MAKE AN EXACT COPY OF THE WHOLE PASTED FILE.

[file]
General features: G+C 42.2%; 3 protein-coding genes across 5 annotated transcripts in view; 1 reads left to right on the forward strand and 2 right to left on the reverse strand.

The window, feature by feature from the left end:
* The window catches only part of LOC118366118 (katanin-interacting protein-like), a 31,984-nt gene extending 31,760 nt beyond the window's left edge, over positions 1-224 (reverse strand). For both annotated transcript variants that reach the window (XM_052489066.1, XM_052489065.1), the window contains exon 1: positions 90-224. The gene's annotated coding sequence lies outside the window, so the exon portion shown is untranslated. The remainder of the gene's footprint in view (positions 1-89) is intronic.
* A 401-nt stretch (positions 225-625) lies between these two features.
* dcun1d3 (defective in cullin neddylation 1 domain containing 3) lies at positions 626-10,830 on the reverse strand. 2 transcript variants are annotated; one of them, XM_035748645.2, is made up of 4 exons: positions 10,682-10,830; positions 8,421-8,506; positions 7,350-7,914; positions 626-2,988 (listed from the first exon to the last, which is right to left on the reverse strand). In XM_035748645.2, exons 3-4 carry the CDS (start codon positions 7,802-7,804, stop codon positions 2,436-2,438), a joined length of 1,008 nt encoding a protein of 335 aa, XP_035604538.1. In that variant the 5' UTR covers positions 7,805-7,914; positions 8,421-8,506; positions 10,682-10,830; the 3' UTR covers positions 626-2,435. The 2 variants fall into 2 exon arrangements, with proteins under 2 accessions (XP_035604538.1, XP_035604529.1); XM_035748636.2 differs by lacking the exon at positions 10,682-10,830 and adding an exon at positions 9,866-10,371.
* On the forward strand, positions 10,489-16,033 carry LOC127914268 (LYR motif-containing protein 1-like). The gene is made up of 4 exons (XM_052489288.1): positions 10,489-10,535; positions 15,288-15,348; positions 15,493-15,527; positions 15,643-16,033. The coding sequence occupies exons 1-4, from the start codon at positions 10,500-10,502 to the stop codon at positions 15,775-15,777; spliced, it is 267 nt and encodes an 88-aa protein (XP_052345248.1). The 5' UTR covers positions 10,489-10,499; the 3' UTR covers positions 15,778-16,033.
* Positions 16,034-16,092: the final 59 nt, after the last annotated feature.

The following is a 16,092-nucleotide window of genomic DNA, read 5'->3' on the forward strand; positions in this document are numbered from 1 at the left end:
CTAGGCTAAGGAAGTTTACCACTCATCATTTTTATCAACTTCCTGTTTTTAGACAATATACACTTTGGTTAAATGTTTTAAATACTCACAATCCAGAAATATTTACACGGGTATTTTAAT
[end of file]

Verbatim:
General features: G+C 42.2%; 3 protein-coding genes across 5 annotated transcripts in view; 1 reads left to right on the forward strand and 2 right to left on the reverse strand.

The window, feature by feature from the left end:
* The window catches only part of LOC118366118 (katanin-interacting protein-like), a 31,984-nt gene extending 31,760 nt beyond the window's left edge, over positions 1-224 (reverse strand). For both annotated transcript variants that reach the window (XM_052489066.1, XM_052489065.1), the window contains exon 1: positions 90-224. The gene's annotated coding sequence lies outside the window, so the exon portion shown is untranslated. The remainder of the gene's footprint in view (positions 1-89) is intronic.
* A 401-nt stretch (positions 225-625) lies between these two features.
* dcun1d3 (defective in cullin neddylation 1 domain containing 3) lies at positions 626-10,830 on the reverse strand. 2 transcript variants are annotated; one of them, XM_035748645.2, is made up of 4 exons: positions 10,682-10,830; positions 8,421-8,506; positions 7,350-7,914; positions 626-2,988 (listed from the first exon to the last, which is right to left on the reverse strand). In XM_035748645.2, exons 3-4 carry the CDS (start codon positions 7,802-7,804, stop codon positions 2,436-2,438), a joined length of 1,008 nt encoding a protein of 335 aa, XP_035604538.1. In that variant the 5' UTR covers positions 7,805-7,914; positions 8,421-8,506; positions 10,682-10,830; the 3' UTR covers positions 626-2,435. The 2 variants fall into 2 exon arrangements, with proteins under 2 accessions (XP_035604538.1, XP_035604529.1); XM_035748636.2 differs by lacking the exon at positions 10,682-10,830 and adding an exon at positions 9,866-10,371.
* On the forward strand, positions 10,489-16,033 carry LOC127914268 (LYR motif-containing protein 1-like). The gene is made up of 4 exons (XM_052489288.1): positions 10,489-10,535; positions 15,288-15,348; positions 15,493-15,527; positions 15,643-16,033. The coding sequence occupies exons 1-4, from the start codon at positions 10,500-10,502 to the stop codon at positions 15,775-15,777; spliced, it is 267 nt and encodes an 88-aa protein (XP_052345248.1). The 5' UTR covers positions 10,489-10,499; the 3' UTR covers positions 15,778-16,033.
* Positions 16,034-16,092: the final 59 nt, after the last annotated feature.

The following is a 16,092-nucleotide window of genomic DNA, read 5'->3' on the forward strand; positions in this document are numbered from 1 at the left end:
CTAGGCTAAGGAAGTTTACCACTCATCATTTTTATCAACTTCCTGTTTTTAGACAATATACACTTTGGTTAAATGTTTTAAATACTCACAATCCAGAAATATTTACACGGGTATTTTAAT